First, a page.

Despite a substantial and growing literature of women survivors’ testimony, only since the early 1990s has Holocaust Studies’ customary inattention to gender begun to be rectified. 1 Feminist scholars have challenged the assumption that the normative ‘Jew’ of religious and social discourse (who is actually a male Jew unless specified otherwise) also represents all victims of the Nazis. It now seems clear that the Nazis’ killing operations were not gender-blind; women’s experience of the Holocaust cannot be subsumed into that of men, and the gender-specific differences in the ways women suffered, survived and died in the Holocaust must be acknowledged and addressed. Without in any sense dismissing or competing with male suffering, in the interests of a more comprehensive and nuanced understanding of the Holocaust, feminist historians - notably Joan Ringelheim and Myrna Goldenberg - have asked both how women’s spiritual, ethical and political resistance to Nazism was gendered and how Nazism placed Jewish women in ‘double jeopardy’ as objects of both its anti-Semitism and its misogyny.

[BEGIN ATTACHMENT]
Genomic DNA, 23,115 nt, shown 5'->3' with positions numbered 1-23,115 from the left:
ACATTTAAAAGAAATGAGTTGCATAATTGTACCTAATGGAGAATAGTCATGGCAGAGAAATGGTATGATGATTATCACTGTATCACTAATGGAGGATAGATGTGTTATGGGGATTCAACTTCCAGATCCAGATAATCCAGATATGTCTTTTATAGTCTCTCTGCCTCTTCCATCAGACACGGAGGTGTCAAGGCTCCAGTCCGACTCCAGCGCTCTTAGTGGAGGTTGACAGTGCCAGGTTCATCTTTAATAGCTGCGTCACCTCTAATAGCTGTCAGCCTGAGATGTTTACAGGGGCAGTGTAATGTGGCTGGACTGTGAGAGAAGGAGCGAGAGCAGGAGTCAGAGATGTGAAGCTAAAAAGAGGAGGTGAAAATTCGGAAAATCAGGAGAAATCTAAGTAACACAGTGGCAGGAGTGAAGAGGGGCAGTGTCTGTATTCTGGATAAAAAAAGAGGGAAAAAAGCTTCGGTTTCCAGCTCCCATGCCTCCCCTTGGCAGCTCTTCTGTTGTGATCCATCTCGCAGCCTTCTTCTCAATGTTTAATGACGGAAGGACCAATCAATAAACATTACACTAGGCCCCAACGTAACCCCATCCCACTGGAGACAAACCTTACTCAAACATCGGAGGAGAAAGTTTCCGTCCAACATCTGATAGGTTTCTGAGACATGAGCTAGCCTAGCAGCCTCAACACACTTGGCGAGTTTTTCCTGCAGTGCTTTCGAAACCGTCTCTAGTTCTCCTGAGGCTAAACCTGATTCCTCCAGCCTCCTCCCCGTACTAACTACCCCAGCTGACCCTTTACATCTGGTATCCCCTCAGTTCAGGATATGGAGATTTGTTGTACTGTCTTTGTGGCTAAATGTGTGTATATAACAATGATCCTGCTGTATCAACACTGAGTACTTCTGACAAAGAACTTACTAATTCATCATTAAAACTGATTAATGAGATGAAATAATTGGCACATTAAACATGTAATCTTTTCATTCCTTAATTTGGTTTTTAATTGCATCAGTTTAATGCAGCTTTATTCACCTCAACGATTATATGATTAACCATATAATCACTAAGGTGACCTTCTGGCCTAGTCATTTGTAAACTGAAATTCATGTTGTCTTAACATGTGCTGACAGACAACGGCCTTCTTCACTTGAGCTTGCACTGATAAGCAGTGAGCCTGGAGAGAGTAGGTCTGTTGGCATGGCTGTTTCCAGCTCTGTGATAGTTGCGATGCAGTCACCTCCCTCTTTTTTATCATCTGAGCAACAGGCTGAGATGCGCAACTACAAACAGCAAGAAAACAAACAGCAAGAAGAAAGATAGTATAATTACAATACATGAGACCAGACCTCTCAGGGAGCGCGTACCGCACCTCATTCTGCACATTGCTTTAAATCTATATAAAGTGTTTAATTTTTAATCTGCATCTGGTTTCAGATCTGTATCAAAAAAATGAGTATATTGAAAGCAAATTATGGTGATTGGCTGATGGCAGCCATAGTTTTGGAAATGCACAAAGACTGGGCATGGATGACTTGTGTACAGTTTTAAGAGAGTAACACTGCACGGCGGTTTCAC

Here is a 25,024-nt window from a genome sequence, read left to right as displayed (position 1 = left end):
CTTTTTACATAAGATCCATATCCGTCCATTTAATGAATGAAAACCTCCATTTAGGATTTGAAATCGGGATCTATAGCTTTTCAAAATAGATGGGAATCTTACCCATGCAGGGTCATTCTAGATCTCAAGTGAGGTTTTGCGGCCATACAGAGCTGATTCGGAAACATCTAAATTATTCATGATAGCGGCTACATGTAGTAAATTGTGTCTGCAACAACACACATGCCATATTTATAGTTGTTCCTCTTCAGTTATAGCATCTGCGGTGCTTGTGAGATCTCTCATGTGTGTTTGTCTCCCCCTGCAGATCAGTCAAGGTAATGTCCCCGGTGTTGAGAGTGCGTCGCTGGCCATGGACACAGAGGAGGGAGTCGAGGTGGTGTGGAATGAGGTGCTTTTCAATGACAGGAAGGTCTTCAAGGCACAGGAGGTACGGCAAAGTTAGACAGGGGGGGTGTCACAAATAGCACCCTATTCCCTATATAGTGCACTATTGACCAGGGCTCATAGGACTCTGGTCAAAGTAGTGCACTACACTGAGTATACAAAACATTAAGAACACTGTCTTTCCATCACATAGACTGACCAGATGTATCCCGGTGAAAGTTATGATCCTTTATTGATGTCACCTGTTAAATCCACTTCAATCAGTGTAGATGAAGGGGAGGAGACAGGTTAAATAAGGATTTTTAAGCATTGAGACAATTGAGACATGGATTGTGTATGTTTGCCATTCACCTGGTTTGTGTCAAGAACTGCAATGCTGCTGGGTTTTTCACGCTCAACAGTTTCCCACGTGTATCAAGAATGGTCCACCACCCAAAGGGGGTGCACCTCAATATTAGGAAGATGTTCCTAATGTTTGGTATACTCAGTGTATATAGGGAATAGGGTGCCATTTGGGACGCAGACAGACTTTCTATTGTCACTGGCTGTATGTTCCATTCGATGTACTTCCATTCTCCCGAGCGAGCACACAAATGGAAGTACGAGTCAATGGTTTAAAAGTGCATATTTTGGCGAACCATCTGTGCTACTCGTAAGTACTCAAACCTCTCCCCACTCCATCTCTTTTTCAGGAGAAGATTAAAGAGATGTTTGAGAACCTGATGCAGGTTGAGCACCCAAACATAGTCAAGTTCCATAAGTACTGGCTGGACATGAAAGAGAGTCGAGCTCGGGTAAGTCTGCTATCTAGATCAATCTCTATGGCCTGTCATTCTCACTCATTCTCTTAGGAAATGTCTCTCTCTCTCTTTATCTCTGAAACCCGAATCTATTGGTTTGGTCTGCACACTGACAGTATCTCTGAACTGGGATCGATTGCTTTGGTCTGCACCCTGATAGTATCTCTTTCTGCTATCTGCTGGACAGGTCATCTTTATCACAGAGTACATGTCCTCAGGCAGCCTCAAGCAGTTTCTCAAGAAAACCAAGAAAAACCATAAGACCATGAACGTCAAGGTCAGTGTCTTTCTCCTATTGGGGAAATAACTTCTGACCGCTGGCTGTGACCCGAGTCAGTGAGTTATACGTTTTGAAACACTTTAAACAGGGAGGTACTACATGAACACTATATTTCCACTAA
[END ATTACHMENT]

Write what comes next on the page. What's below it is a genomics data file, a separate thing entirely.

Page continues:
As mothers of future generations and physically ill-equipped for most forms of slave labour, women and their children were the immediate targets of genocide. Gender-specific factors would also have weakened, exhausted and killed women. Not only were women already socially and spiritually disadvantaged in their own Jewish communities, in the ghettos it was wives and mothers who had to fight for the release of fathers and sons imprisoned by the Gestapo, to soothe and calm distressed, ill and hungry children. Often they combined slave labour with running ghetto households in ever-smaller living spaces and on ever-diminishing means (usually feeding children and men before or in place of themselves). They were also likely to have felt most keenly the loss of family heirlooms such as silver sabbath candlesticks and kiddush cups: the tangible symbols of inter-generational continuity and the security and sanctity of the homes they had laboured to create. In Auschwitz, if women survived ‘selection’ by looking youthful and fit on their arrival and by being unaccompanied by young children, they were usually forced, as in other camps, to undertake hard labour beyond their muscular strength. Their sexual identity was eroded by starvation, the cessation of menses, and sometimes forced abortion. The fear of rape and sexual abuse, and the anguish of separation from babies and young children for whom they had been the primary carers were emotional traumas to which women were especially vulnerable. 2